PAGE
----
|This article's factual accuracy is disputed. (January 2016) (Learn how and when to remove this template message)|
In Irish Kings and High Kings, Francis John Byrne defines Fortuatha as "kingdoms not ruled directly by members of the dominant dynasty of a province" (p. 45). T. F. O'Rahilly in Early Irish History and Mythology states Fortuatha "means in effect people belonging to a different stock from that of the rulers of the territory" (p. 27), yet sometimes enjoying a position of favour with the ruling people.
The status of each population-group could differ from one part of the island to another, with some fortuatha being class as Aithechthúatha in other regions.
- Fothairt in Chairn - located in the barony of Forth, County Wexford.
- Fothairt Mag Fea - located in the barony of Forth, County Carlow.
- Fotharta Fer Cúl -
- Fotharta Airthir Liphe - located along the banks of the east Liffey.
- Fotharta Airbrech fri Brí Ele aniar - bordering the Kingdom of Uí Failghe.
- Fotharta Bile, alias Fotharta File -
- Fotharta Fea -
- Fotharta Tuile -
- Fotharta Imchlair (or in cláir) - Clan Corpri in Armagh
- Fothar Breg, alias Fothar Mac nDeichill of Brega
- Fotharta Maige Itha - around Lough Swilly in County Donegal, who were divided into the following seven Aicme or tribes: Ui Deaga, Ui Setna, Ui Dimai, Ui Eircc, Ui Chormaic, Ui Niath and Ui Duirrtheacht.
The Fothairt are referenced in Leabhar Ua Maine. Their genealogies are preserved in Leabhar na nGenealach, the Great Book of Lecan, Bodleian Library, MS Rawlinson B 502, and/or Bodleian Library, MS Rawlinson B 512.
Dáibhí Ó Cróinín writes that "The Fothairt were the original population group around the site of Bridgit's monastery at Kildare" (p. 197), further stating that the Uí Ercáin, a branch of the Uí Meic Cruaich (a sub-sept of the Fothairt) "are remembered in the 'Vita Tripartia' as having been specially favoured by Patrick, who blessed them (Dobert Pátraic bendachtain ... for Uu hErcá huili) and their king, Fergnae mac Cobthaig, who is also mentioned in the life of Fintan/Munnu of Tagmon, where he encounters the saint in campo Lyffi ('in the Liffy plain')." (p. 197).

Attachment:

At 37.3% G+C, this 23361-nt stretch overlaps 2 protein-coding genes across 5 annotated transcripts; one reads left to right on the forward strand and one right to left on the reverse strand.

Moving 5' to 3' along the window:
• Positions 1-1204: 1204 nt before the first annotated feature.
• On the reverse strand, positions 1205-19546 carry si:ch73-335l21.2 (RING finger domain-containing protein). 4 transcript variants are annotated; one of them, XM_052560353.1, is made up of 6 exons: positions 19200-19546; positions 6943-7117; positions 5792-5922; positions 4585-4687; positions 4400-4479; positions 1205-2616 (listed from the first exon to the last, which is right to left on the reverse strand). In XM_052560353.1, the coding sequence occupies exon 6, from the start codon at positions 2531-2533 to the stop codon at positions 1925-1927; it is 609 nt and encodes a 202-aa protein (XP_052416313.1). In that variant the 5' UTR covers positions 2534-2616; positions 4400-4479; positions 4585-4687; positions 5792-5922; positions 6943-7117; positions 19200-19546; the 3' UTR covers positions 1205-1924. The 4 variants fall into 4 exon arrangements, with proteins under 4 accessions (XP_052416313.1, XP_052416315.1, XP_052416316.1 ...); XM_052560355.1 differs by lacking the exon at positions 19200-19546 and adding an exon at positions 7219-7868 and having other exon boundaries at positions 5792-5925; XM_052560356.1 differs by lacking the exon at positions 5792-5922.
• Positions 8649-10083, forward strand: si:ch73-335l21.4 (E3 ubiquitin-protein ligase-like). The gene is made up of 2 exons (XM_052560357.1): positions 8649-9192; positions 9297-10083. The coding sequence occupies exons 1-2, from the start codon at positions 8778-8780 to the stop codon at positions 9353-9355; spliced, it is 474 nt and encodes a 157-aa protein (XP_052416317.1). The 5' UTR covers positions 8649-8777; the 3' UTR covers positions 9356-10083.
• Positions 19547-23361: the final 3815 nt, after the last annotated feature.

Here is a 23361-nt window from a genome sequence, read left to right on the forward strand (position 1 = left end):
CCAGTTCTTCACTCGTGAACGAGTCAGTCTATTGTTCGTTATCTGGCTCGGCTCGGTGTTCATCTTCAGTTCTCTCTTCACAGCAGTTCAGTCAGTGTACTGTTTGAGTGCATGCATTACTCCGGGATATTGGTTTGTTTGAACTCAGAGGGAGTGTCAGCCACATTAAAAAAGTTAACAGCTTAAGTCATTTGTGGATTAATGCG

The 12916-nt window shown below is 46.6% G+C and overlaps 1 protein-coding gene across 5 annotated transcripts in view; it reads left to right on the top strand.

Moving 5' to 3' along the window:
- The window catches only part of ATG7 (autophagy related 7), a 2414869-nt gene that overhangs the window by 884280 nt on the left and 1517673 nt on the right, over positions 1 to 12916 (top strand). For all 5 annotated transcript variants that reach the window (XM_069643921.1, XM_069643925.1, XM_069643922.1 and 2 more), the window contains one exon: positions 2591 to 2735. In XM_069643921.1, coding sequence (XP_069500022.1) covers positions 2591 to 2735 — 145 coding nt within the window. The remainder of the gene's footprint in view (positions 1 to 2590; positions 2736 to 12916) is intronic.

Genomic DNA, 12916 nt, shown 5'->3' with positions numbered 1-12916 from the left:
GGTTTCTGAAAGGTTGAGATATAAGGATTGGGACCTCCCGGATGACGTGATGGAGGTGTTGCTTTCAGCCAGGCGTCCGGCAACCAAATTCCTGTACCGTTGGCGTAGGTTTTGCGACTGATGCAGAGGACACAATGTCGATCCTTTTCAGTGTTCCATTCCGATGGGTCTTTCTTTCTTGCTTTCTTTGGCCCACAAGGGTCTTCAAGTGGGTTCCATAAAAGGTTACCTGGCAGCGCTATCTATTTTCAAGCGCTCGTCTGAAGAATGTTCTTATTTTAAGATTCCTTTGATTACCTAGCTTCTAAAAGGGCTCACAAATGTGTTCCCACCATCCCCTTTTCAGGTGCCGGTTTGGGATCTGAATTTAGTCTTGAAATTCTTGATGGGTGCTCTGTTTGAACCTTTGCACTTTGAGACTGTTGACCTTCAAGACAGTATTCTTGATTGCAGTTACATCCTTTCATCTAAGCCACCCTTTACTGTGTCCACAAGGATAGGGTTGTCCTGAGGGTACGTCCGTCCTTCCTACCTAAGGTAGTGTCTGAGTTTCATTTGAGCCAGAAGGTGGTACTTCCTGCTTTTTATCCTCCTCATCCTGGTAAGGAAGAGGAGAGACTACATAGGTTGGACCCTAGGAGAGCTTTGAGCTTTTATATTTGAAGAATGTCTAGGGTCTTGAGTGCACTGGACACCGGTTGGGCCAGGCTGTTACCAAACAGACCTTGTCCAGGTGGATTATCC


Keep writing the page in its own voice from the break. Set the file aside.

The kingship of Leinster was held from the mid-8th century to 1042 by the Uí Dúnlainge, who bolstered their early gains "by means of political marriage with Sárnat, daughter of Eochu mac Baíth of the Fothairt" (p. 197). A branch of the Forthairt, the Uí Brigti, explicitly claimed a connection with Bridgit (p. 198). In addition, two kings of Forthairt, Fergus mac Móenaig and Dub dá Chrich mac aui Cellaig mec Triein, "as well as 'many others, omitted for the sake of brevity'", were killed at the battle of Ath Senaig (Ballyshannon, near Kilcullen, County Kildare) in 738 as supporters of King Áed of Leinster (p. 200).
Despite their political eclipse, the Fothairt "continued to supply leading clergy to Kildare. To Ui Chúlduib ... belonged the two abbesses, Muirenn (d. 918) and Eithne (d. 1016); to the obscure Forthair Airbrech belonged the earlier abess, Sebdann (d. 732) and another Kildare ecclesiastic (d. 750); while two further abbesses, Coblaith (d. 916) and Muirenn (d. 964), belonged to an ecclesiastical branch of Forthairt Fea. And it is highly probable that many other Kildare clerics, whose origins cannot be established with certainty, belonged to Fotharta." (p. 586, NHI) Indeed, the Uí Ercáin were noted in the 'Tripartite Life' as been blessed by Saint Patrick, who promised them that not only would they never be subjects of an "outside" king, but that "they [would] have their own brithemnas, capacity of judging and being judged, in their own territory. *(p. 873, NHI)
Among the early medieval Irish were many notable people who's population-group were classed as Fortuatha. They included:
- Brigid of Kildare (c. 451–525) - of the Fortuatha Laigin
- Brendan (c. 484 – c. 577) - of the Altraige of Ciarraige Luachra
- Iarlaithe mac Loga of Tuam (fl. 6th century) - a member of the Conmaicne
- Suibne moccu Fir Thrí (died 11 January 657) - possibly of the Corca Fhir Trí
- Neide mac Onchu (fl. c. 800) - a member of the Conmaicne
- Martan of Clonmacnoise (died 868) - a member of the Dartraighe